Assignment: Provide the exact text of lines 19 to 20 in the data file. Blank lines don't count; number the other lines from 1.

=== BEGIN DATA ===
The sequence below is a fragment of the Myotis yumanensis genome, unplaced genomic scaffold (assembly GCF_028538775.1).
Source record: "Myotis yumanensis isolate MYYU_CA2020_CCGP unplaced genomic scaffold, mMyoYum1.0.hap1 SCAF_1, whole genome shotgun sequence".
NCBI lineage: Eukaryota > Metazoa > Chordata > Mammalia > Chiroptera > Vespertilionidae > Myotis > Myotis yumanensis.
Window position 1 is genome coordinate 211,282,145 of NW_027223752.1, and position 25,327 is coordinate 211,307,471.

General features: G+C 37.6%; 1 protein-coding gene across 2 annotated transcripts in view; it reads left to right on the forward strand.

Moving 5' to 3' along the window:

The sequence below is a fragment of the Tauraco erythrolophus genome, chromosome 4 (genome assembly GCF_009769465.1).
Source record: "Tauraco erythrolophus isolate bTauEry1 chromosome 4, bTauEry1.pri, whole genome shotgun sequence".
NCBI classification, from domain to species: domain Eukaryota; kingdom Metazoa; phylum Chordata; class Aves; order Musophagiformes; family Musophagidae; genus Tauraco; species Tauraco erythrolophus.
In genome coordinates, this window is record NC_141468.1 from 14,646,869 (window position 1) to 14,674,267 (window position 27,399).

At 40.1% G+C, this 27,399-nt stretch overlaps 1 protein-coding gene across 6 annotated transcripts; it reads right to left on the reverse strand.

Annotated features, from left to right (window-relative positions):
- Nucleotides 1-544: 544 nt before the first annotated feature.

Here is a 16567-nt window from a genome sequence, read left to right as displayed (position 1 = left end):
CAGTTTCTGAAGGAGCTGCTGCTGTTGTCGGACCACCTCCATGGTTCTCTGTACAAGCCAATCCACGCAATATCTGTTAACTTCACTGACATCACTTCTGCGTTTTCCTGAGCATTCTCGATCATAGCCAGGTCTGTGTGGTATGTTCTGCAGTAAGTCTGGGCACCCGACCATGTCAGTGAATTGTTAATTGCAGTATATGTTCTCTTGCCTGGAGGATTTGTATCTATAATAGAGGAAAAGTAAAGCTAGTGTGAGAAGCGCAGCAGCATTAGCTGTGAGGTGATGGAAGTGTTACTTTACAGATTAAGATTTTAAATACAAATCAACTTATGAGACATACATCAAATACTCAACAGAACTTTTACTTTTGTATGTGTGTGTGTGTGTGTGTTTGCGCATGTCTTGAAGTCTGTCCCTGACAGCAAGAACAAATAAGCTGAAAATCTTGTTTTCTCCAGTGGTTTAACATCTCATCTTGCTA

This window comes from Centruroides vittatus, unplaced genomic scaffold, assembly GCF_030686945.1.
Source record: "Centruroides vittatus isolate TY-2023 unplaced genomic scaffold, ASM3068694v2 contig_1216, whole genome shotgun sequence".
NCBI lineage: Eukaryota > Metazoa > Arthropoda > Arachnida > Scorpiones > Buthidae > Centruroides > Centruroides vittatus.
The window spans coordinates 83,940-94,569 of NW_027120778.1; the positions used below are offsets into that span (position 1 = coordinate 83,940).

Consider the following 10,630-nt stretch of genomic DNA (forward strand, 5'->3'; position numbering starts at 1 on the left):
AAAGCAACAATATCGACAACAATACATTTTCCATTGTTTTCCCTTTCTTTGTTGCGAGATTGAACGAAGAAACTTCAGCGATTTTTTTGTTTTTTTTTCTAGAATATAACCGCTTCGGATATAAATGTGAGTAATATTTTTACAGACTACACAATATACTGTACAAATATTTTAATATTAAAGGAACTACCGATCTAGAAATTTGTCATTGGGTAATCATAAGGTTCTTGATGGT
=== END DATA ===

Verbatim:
The window spans coordinates 83,940-94,569 of NW_027120778.1; the positions used below are offsets into that span (position 1 = coordinate 83,940).

Consider the following 10,630-nt stretch of genomic DNA (forward strand, 5'->3'; position numbering starts at 1 on the left):